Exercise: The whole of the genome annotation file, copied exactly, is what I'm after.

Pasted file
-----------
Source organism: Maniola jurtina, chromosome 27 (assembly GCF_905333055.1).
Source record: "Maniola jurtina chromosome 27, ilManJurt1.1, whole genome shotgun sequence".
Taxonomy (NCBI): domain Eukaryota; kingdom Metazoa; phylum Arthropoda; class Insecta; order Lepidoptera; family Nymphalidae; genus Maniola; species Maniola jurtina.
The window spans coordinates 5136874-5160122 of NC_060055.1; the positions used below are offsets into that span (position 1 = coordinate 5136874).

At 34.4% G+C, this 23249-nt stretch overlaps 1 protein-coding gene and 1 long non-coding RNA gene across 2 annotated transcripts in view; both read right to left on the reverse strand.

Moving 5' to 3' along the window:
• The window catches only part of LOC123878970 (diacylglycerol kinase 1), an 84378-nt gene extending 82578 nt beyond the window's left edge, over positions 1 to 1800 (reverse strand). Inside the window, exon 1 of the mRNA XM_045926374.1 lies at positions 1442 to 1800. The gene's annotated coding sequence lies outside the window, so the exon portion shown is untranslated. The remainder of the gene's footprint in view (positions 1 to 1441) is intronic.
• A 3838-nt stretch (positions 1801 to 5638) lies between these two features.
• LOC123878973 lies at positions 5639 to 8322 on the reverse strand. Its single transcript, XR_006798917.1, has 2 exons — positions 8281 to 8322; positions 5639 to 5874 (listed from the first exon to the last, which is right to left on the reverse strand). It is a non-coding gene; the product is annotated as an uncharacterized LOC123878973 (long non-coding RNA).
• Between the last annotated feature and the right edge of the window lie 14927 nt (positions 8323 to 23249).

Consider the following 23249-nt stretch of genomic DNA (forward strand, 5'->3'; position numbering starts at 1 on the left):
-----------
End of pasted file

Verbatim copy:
Source organism: Maniola jurtina, chromosome 27 (assembly GCF_905333055.1).
Source record: "Maniola jurtina chromosome 27, ilManJurt1.1, whole genome shotgun sequence".
Taxonomy (NCBI): domain Eukaryota; kingdom Metazoa; phylum Arthropoda; class Insecta; order Lepidoptera; family Nymphalidae; genus Maniola; species Maniola jurtina.
The window spans coordinates 5136874-5160122 of NC_060055.1; the positions used below are offsets into that span (position 1 = coordinate 5136874).

At 34.4% G+C, this 23249-nt stretch overlaps 1 protein-coding gene and 1 long non-coding RNA gene across 2 annotated transcripts in view; both read right to left on the reverse strand.

Moving 5' to 3' along the window:
• The window catches only part of LOC123878970 (diacylglycerol kinase 1), an 84378-nt gene extending 82578 nt beyond the window's left edge, over positions 1 to 1800 (reverse strand). Inside the window, exon 1 of the mRNA XM_045926374.1 lies at positions 1442 to 1800. The gene's annotated coding sequence lies outside the window, so the exon portion shown is untranslated. The remainder of the gene's footprint in view (positions 1 to 1441) is intronic.
• A 3838-nt stretch (positions 1801 to 5638) lies between these two features.
• LOC123878973 lies at positions 5639 to 8322 on the reverse strand. Its single transcript, XR_006798917.1, has 2 exons — positions 8281 to 8322; positions 5639 to 5874 (listed from the first exon to the last, which is right to left on the reverse strand). It is a non-coding gene; the product is annotated as an uncharacterized LOC123878973 (long non-coding RNA).
• Between the last annotated feature and the right edge of the window lie 14927 nt (positions 8323 to 23249).

Consider the following 23249-nt stretch of genomic DNA (forward strand, 5'->3'; position numbering starts at 1 on the left):